To print this article, all you need is to be registered on Mondaq.com.

Click to Login as an existing user or Register so you can print this article.

Authors
 
In association with
Related Video
Up-coming Events Search
Tools
Print
Font Size:
Translation
Channels
Mondaq on Twitter
 
Register for Access and our Free Biweekly Alert for
This service is completely free. Access 250,000 archived articles from 100+ countries and get a personalised email twice a week covering developments (and yes, our lawyers like to think you’ve read our Disclaimer).
 
Email Address
Company Name
Password
Confirm Password
Position
Mondaq Topics -- Select your Interests
 Accounting
 Anti-trust
 Commercial
 Compliance
 Consumer
 Criminal
 Employment
 Energy
 Environment
 Family
 Finance
 Government
 Healthcare
 Immigration
 Insolvency
 Insurance
 International
 IP
 Law Performance
 Law Practice
 Litigation
 Media & IT
 Privacy
 Real Estate
 Strategy
 Tax
 Technology
 Transport
 Wealth Mgt
Regions
Africa
Asia
Asia Pacific
Australasia
Canada
Caribbean
Europe
European Union
Latin America
Middle East
U.K.
United States
Worldwide Updates
Check to state you have read and
agree to our Terms and Conditions

Terms & Conditions and Privacy Statement

Mondaq.com (the Website) is owned and managed by Mondaq Ltd and as a user you are granted a non-exclusive, revocable license to access the Website under its terms and conditions of use. Your use of the Website constitutes your agreement to the following terms and conditions of use. Mondaq Ltd may terminate your use of the Website if you are in breach of these terms and conditions or if Mondaq Ltd decides to terminate your license of use for whatever reason.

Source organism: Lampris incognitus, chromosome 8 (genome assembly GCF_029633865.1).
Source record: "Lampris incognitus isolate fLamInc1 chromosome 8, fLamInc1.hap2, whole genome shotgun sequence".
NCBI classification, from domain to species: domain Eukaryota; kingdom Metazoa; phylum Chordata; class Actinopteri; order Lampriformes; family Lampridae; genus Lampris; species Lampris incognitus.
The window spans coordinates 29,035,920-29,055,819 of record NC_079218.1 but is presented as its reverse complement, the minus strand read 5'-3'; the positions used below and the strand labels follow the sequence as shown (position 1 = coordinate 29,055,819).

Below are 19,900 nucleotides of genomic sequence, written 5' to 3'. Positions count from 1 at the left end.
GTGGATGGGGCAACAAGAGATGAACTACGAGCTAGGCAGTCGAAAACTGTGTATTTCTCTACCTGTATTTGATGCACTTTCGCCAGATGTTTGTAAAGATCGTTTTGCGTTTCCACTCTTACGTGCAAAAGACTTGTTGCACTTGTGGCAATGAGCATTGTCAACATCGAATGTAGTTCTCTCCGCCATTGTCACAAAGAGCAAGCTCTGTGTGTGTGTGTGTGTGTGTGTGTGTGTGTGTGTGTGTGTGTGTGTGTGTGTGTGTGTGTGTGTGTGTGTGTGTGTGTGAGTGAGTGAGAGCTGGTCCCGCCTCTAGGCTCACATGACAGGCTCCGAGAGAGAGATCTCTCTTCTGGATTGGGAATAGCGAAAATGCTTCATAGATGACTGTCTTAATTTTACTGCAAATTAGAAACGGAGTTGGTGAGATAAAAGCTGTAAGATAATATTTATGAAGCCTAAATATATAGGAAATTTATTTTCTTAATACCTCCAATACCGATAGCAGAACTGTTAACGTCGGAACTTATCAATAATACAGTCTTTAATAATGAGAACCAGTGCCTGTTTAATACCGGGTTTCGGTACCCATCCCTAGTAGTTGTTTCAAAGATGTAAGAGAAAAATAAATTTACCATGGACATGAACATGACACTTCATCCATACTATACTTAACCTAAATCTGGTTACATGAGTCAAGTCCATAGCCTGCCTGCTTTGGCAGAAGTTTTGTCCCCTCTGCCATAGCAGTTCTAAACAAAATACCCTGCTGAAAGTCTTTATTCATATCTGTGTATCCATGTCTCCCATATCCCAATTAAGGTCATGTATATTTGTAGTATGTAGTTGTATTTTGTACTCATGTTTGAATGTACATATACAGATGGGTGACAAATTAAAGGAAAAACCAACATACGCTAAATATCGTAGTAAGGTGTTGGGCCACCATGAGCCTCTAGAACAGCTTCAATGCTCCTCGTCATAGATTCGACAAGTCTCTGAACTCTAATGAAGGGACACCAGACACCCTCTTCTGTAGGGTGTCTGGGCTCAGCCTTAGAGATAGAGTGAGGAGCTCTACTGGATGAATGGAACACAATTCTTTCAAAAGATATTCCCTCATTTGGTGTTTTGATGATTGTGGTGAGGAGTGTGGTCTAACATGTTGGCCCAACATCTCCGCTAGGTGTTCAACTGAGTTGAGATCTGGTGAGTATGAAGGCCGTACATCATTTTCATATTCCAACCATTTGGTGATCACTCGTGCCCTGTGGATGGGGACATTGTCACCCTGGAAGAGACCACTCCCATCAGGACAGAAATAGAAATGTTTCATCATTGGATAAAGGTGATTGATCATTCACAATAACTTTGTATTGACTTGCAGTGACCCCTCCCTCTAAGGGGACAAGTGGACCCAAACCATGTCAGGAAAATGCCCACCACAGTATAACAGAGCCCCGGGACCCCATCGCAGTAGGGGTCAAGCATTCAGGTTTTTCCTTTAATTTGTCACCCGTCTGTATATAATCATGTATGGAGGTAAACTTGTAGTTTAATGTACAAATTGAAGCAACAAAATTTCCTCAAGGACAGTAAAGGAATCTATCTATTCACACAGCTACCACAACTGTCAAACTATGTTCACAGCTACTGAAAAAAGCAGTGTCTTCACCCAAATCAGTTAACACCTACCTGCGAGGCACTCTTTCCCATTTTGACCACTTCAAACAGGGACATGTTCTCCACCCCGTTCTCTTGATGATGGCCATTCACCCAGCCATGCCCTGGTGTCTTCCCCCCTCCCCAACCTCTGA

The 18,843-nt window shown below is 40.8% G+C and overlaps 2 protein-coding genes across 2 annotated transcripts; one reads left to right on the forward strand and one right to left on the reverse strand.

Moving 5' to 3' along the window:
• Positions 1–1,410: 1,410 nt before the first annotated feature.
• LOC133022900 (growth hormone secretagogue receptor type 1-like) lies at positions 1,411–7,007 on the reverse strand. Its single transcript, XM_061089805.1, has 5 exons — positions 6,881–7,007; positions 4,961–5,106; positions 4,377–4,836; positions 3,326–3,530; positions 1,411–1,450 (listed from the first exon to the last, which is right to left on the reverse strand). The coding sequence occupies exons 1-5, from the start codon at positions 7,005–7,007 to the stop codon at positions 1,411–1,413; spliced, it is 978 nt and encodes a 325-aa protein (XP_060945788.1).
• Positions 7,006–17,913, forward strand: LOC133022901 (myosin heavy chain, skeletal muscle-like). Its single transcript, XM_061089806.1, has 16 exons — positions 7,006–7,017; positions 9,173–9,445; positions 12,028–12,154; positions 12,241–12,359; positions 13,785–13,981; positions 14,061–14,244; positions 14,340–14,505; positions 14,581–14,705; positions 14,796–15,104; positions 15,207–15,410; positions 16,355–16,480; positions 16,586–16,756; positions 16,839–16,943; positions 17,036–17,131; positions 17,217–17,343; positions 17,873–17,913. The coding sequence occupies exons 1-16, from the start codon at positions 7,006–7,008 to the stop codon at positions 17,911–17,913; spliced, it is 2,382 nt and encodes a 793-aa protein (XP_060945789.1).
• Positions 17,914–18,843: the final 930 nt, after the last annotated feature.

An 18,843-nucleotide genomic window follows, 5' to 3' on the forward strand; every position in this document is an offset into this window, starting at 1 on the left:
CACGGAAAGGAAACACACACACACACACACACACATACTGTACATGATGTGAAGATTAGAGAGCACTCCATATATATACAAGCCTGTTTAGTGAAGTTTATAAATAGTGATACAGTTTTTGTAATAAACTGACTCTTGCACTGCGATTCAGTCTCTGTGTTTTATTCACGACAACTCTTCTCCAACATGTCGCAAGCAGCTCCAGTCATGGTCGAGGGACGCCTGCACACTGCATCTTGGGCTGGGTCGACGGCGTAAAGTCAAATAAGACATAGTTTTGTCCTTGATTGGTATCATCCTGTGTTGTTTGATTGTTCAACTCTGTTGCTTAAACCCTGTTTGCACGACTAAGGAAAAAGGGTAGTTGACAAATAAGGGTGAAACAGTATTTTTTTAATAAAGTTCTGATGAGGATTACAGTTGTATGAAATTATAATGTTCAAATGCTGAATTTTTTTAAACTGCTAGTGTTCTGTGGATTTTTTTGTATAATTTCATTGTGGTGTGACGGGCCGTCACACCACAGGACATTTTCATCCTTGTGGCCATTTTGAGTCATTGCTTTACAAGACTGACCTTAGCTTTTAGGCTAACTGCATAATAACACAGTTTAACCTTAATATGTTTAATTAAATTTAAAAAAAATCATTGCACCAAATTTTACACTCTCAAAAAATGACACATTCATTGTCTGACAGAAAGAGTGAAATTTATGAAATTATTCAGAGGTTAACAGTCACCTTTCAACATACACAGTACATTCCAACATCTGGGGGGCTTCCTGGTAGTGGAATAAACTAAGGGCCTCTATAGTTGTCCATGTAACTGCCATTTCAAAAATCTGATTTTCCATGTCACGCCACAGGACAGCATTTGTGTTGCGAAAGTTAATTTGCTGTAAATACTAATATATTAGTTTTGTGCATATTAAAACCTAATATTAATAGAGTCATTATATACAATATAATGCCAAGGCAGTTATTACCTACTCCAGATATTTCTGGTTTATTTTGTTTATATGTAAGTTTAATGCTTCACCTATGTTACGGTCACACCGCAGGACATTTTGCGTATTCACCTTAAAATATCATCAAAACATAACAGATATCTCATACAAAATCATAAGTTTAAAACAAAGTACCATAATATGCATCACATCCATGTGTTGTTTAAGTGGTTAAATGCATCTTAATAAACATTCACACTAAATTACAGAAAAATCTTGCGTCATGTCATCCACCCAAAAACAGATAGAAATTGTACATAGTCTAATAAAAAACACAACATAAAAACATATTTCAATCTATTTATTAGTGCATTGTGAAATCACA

Use of www.mondaq.com

You may use the Website but are required to register as a user if you wish to read the full text of the content and articles available (the Content). You may not modify, publish, transmit, transfer or sell, reproduce, create derivative works from, distribute, perform, link, display, or in any way exploit any of the Content, in whole or in part, except as expressly permitted in these terms & conditions or with the prior written consent of Mondaq Ltd. You may not use electronic or other means to extract details or information about Mondaq.com’s content, users or contributors in order to offer them any services or products which compete directly or indirectly with Mondaq Ltd’s services and products.